Sichuan Earthquake
The Sichuan earthquake occurred in Sichuan Province in China on 12th May 2008 (see earlier features 'The Sichuan Earthquake 1 to 3' in GIM International October to December 2008). As well as claiming around 60,000 victims, the earthquake destroyed a huge number of buildings and roads. There are only four IGS GPS stations available around the epicentre: Wuhan (WN), Xian (XN), Kunmin (KN) and Lhasa (LS). The XZ plane of the triangle connecting Lhasa, Xian and Wuhan showed three-sigma abnormalities on 6th May 2008, six days before the earthquake. This triangle includes the epicentre of the Sichuan earthquake. Although this triangle is so large (the longest side exceeds 2,000km), advance warning of an earthquake is still valuable.

Concluding Remarks
Many earthquakes of magnitude ML >6 have been examined using data from GSI GPS stations (Japan) and a limited number of IGS GPS stations (outside Japan). The GPS data detected pre-signals before every earthquake. We have demonstrated that it is possible to predict the occurrence and location of the epicentre; however, predicting the exact time of the occurrence requires more research. Currently data predict that an earthquake will occur within one to ninety days of pre-signal detection.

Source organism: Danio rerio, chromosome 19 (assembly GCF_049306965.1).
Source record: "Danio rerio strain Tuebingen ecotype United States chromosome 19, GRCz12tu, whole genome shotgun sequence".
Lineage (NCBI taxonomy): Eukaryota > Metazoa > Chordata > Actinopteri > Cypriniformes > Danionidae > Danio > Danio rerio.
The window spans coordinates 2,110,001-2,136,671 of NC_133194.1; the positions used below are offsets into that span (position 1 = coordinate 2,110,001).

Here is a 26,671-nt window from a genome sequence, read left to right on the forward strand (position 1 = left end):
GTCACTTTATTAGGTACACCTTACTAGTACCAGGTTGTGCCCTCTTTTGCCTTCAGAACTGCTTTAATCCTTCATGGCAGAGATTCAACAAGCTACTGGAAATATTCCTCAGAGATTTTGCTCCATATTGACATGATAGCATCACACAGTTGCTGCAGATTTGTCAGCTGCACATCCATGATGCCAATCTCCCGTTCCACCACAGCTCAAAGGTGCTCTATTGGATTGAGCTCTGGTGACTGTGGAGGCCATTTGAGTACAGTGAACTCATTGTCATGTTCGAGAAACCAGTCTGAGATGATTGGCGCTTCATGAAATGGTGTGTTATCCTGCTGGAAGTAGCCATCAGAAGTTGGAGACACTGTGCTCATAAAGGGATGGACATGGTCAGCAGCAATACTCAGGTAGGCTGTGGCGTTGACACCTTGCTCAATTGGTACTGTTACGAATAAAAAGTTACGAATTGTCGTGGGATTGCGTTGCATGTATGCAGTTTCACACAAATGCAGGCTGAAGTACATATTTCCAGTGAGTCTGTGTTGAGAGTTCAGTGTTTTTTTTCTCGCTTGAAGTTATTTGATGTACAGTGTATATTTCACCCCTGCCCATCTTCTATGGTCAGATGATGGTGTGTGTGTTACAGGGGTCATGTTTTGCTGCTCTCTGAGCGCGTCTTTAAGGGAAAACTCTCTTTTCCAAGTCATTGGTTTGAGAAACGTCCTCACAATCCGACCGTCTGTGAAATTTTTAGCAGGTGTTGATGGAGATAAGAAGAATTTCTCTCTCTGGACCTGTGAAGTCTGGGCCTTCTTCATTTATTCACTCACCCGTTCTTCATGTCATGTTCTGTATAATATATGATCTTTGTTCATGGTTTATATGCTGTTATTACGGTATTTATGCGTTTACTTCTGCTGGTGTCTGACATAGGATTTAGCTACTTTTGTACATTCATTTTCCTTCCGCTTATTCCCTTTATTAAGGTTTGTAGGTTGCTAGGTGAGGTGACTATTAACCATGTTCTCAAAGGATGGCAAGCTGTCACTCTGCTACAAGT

Thanks to Tokyo Electric Power Service Company for funding the validation research.


Table 1. Sample of large earthquakes investigated for pre-signals.









Miyagi offshore




26 May 2003


North American


Tokachi offshore




26 September 2003


North American






23 October 2004


North American


West Fukuoka offshore




20 March 2005




Noto Peninsula offshore




25 March 2007





Table 2. IGS GPS stations around epicentre of the Sumatra offshore earthquake.











Cibinong, Indonesia


106.8500 E


6.4910 S




Bangalore, India


77.5116 E


13.0343 N




Cocos Island, Australia


96.8339 E


12.1883 S




Diego Garcia Island, UK territory


72.3702 E


7.2696 S




Hyderabad, India


78.5509 E


17.4172 N




Bangalore, India


77.5704 E


13.0211 N




Kunming, China


102.7972 E


25.0295 N




Lhasa, China


91.1040 E


29.6573 N






73.5263 E


4.1886 N






103.6799 E


1.3458 N